Presentation on theme: "Cross-Border Infrastructure: A Toolkit Raising Resources Corporate Debt Session on Finance Sidharth Sinha Indian Institute of Management, Ahmedabad The."— Presentation transcript:
Cross-Border Infrastructure: A Toolkit Raising Resources Corporate Debt Session on Finance Sidharth Sinha Indian Institute of Management, Ahmedabad The views expressed here are those of the presenter and do not necessarily reflect the views or policies of the Asian Development Bank (ADB), or its Board of Directors, or the governments they represent.
Cross-Border Infrastructure: A Toolkit Debt Terms and Conditions Face value (principal) Maturity Coupon rate/Interest rate Repayment Security Seniority
Cross-Border Infrastructure: A Toolkit Maturity Call provision Issuer right to buy the bond back at a set price Right exercised at low interest rates Issuer can call the bond and borrow at cheaper rates Put provision Investor right to sell the bond back at a set price Right exercised at high interest rates Investor can redeem the bond and invest the proceeds at a higher rate
Cross-Border Infrastructure: A Toolkit Interest Rate Fixed Interest fixed for the life of the bond Bond value fluctuates with market interest rates Bond value converges to face value at maturity Floating Interest defined as a base interest rate, e.g., LIBOR +/- spread Bond value = face value after interest reset Fixed/floating interest rate can be changed using interest rate swaps. Zero coupon or deep discount bonds Frequency of interest payment Moratorium on interest payment
Cross-Border Infrastructure: A Toolkit Foreign Currency Bonds Interest rate and principal are fixed in foreign currency Issuer subject to foreign currency risk due to change in the value of the foreign currency Can be hedged using derivatives – forwards or swaps If interest rate parity holds then the domestic currency cost of the foreign currency bond after hedging should be equal to the cost of a domestic currency bond.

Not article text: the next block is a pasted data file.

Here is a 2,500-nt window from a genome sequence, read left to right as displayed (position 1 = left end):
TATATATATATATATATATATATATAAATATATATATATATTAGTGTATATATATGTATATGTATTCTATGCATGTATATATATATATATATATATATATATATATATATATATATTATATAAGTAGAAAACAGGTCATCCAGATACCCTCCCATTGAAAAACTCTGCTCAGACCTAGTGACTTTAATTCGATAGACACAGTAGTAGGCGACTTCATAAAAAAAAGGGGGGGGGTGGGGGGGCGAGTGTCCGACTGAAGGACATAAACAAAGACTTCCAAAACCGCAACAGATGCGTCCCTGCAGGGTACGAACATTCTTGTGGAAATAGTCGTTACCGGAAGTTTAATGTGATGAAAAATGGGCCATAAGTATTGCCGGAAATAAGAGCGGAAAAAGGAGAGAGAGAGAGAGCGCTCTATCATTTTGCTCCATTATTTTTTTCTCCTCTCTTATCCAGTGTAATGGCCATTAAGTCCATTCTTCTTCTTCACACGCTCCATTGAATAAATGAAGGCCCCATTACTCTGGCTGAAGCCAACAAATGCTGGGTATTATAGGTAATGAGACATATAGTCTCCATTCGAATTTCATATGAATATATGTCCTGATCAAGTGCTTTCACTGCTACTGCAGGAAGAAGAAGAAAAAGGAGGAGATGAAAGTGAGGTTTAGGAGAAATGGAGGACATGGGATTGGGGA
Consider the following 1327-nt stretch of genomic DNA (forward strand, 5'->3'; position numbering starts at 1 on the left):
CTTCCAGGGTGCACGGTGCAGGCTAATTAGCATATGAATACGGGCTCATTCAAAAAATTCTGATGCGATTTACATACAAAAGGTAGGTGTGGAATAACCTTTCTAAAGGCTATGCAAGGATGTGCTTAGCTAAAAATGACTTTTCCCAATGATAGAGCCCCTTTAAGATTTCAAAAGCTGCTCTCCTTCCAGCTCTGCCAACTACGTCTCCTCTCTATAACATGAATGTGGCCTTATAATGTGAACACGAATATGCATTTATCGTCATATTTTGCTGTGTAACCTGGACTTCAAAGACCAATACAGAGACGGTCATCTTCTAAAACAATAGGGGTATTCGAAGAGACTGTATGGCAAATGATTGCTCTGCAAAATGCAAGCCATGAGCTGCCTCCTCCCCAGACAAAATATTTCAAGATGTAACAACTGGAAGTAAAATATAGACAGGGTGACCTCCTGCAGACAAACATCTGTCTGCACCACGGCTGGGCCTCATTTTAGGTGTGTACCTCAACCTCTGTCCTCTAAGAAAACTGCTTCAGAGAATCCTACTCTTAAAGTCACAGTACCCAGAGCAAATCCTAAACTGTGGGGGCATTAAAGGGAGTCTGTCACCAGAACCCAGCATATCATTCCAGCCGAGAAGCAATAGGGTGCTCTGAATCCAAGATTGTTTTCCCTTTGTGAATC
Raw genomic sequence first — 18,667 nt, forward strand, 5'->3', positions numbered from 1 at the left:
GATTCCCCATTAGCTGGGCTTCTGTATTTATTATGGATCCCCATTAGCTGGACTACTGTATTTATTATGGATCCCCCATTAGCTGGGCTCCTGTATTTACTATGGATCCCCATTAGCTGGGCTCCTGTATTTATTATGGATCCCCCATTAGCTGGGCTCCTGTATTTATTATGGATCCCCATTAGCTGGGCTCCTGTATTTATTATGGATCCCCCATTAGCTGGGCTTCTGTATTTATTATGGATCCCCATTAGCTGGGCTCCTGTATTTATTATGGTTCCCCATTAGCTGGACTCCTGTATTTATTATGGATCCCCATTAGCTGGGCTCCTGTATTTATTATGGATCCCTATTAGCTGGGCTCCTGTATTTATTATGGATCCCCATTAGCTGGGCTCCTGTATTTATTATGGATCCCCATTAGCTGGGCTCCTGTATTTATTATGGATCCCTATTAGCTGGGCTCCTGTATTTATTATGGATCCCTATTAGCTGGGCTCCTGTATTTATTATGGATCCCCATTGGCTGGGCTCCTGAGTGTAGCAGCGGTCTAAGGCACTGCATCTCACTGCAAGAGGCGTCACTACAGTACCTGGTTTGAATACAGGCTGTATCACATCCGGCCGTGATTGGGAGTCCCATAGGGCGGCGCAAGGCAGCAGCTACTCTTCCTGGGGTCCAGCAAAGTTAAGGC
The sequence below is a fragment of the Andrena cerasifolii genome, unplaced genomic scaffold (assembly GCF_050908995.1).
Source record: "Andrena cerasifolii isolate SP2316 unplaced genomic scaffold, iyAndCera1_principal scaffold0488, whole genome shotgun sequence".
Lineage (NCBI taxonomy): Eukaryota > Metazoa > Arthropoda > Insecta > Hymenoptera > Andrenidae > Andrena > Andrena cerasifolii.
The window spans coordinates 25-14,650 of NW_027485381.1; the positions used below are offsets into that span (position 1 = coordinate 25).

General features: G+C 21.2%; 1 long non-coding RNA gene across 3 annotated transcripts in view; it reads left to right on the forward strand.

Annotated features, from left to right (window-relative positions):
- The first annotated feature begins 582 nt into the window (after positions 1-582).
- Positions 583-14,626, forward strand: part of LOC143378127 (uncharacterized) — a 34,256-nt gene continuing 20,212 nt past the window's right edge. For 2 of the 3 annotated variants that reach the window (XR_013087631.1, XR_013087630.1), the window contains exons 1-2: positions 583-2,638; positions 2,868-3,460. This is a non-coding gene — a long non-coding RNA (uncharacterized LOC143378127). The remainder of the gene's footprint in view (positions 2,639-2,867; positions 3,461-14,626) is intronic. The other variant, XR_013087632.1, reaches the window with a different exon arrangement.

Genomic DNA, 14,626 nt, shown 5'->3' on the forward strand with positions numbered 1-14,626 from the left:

Cross-Border Infrastructure: A Toolkit Default Risk Debt has the unique feature of allowing the borrowers to walk away from their obligation to pay, in exchange for the assets of the company. “Default risk” is the term used to describe the likelihood that a firm will walk away from its obligation, either voluntarily or involuntarily. “Bond ratings” are issued on debt instruments to help investors assess the default risk of a firm.
Cross-Border Infrastructure: A Toolkit Corporate Debt: Some Terminology Prime rate - Benchmark interest rate charged by banks. Sinking fund - Fund established to retire debt before maturity. Subordinate debt - Debt that may be repaid in bankruptcy only after senior debt is repaid. Secured debt - Debt that has first claim on specified collateral in the event of default. Investment grade - Bonds rated BAA or above by Moody’s or BBB or above by S&P. Junk bond - Bond with a rating below BAA or BBB
Cross-Border Infrastructure: A Toolkit Corporate Debt: Some Terminology ( continued ) Eurodollars - Dollars held on deposit in a bank outside the United States. Eurobond - Bond that is marketed internationally. Private placement - Sale of securities to a limited number of investors without a public offering. Protective covenants - Restriction on a firm to protect bondholders. Convertible bond - Bond with an option to convert into a specified number of shares after a specified time.
Cross-Border Infrastructure: A Toolkit IMF - Global Development Finance 2004 Three issues to be addressed in tapping global & domestic capital markets to meet the infrastructure financing needs of developing countries: First, a strong institutional framework for the protection of creditors’ rights, effective covenants, and reliable avenues of legal enforcement and remedy. Second, growth, maturation, and stability in local capital markets-these markets provide both long-term local- currency financing and hedging against exchange-rate risk. Third, a renewed effort to improve the creditworthiness of public infrastructure providers-both to facilitate their access to capital markets and to make private equity investment in public-private ventures less risky.